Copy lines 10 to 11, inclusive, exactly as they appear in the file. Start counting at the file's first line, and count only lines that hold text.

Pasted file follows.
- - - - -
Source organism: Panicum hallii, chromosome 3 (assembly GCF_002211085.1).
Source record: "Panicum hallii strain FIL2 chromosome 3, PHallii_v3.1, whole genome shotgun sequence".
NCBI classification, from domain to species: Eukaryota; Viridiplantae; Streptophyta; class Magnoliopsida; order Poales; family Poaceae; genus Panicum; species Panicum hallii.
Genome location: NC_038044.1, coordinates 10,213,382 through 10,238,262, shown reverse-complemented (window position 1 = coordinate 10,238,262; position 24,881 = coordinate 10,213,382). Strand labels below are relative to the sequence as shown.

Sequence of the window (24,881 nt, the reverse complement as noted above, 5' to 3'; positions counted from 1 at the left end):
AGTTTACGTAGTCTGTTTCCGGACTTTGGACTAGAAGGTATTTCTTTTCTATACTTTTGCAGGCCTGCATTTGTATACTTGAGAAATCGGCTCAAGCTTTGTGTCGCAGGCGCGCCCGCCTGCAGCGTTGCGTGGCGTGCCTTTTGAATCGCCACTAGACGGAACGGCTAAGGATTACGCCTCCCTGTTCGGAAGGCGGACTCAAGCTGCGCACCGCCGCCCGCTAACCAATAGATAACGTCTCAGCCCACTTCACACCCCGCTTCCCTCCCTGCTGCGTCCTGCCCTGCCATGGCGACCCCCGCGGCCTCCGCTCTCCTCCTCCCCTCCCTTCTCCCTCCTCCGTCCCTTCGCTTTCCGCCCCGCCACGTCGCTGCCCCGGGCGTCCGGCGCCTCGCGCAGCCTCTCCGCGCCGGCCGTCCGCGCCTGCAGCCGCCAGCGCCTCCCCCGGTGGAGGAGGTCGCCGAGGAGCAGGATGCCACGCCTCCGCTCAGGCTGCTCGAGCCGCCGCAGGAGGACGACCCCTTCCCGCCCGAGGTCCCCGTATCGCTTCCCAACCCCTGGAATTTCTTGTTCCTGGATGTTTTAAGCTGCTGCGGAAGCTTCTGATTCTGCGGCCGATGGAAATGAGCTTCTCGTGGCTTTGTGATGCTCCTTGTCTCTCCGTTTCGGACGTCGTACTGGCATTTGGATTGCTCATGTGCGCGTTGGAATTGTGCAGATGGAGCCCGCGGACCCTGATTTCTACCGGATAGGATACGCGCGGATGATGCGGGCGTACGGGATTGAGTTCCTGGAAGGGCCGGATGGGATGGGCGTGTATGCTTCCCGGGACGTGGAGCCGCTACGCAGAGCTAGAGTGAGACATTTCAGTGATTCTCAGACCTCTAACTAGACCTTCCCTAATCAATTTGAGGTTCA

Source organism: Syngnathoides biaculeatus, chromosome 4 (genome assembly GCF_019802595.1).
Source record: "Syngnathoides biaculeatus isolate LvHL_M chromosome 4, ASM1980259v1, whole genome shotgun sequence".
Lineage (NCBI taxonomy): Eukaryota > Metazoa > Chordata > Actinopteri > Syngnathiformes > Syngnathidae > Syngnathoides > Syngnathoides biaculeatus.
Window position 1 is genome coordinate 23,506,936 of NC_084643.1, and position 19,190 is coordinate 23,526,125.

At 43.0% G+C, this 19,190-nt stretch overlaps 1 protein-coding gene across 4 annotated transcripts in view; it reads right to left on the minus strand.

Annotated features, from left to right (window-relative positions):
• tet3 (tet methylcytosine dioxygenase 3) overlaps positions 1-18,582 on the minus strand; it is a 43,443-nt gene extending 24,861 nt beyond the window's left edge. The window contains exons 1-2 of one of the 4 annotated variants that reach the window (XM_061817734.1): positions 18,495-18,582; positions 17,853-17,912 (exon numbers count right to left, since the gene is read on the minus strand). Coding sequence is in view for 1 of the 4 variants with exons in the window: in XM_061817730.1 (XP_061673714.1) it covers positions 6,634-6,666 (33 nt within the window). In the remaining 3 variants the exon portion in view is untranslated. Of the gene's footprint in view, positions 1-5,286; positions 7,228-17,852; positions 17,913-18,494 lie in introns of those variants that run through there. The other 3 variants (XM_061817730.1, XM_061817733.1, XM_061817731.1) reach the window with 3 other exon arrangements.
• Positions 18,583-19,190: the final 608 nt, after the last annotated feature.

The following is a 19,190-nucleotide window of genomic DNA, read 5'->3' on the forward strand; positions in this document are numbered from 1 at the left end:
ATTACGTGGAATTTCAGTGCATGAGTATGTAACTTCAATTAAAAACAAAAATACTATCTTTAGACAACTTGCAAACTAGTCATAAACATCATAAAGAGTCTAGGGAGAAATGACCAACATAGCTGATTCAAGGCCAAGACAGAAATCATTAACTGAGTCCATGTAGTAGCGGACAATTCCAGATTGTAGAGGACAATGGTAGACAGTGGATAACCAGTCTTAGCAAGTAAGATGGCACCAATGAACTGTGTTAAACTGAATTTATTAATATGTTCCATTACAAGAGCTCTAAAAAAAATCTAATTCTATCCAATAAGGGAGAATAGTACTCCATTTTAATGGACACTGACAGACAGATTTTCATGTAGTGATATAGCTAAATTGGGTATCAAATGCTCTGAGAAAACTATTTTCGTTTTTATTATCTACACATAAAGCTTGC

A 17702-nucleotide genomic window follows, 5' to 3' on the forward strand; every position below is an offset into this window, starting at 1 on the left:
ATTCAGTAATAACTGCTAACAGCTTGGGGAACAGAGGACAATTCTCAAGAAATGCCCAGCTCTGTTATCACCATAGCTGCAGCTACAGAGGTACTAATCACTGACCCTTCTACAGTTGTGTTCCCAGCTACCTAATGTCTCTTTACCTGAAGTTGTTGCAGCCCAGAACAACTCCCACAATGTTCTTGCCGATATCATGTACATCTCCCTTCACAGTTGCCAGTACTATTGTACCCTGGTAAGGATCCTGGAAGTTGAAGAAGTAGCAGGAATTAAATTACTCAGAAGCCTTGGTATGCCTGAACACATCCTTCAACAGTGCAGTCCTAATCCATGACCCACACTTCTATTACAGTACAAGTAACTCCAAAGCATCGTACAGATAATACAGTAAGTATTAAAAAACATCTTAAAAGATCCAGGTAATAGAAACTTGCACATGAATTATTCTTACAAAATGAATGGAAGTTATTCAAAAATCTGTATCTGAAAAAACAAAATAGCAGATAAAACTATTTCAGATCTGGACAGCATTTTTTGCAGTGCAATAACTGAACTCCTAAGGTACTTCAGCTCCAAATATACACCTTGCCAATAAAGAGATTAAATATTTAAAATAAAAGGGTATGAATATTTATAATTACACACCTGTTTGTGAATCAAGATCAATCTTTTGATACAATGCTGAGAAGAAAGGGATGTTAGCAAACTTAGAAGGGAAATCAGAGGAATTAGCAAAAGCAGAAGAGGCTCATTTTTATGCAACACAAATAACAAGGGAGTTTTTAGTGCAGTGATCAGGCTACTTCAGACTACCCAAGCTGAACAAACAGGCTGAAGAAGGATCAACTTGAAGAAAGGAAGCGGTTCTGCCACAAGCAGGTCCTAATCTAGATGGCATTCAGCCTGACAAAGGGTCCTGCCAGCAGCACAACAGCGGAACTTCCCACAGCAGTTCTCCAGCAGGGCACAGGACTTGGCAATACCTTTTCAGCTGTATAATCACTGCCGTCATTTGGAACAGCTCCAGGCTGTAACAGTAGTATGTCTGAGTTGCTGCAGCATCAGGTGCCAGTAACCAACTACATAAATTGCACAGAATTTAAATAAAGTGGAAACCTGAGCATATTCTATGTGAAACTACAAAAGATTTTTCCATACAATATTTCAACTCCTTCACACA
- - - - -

Window position 1 is genome coordinate 23,506,936 of NC_084643.1, and position 19,190 is coordinate 23,526,125.

At 43.0% G+C, this 19,190-nt stretch overlaps 1 protein-coding gene across 4 annotated transcripts in view; it reads right to left on the minus strand.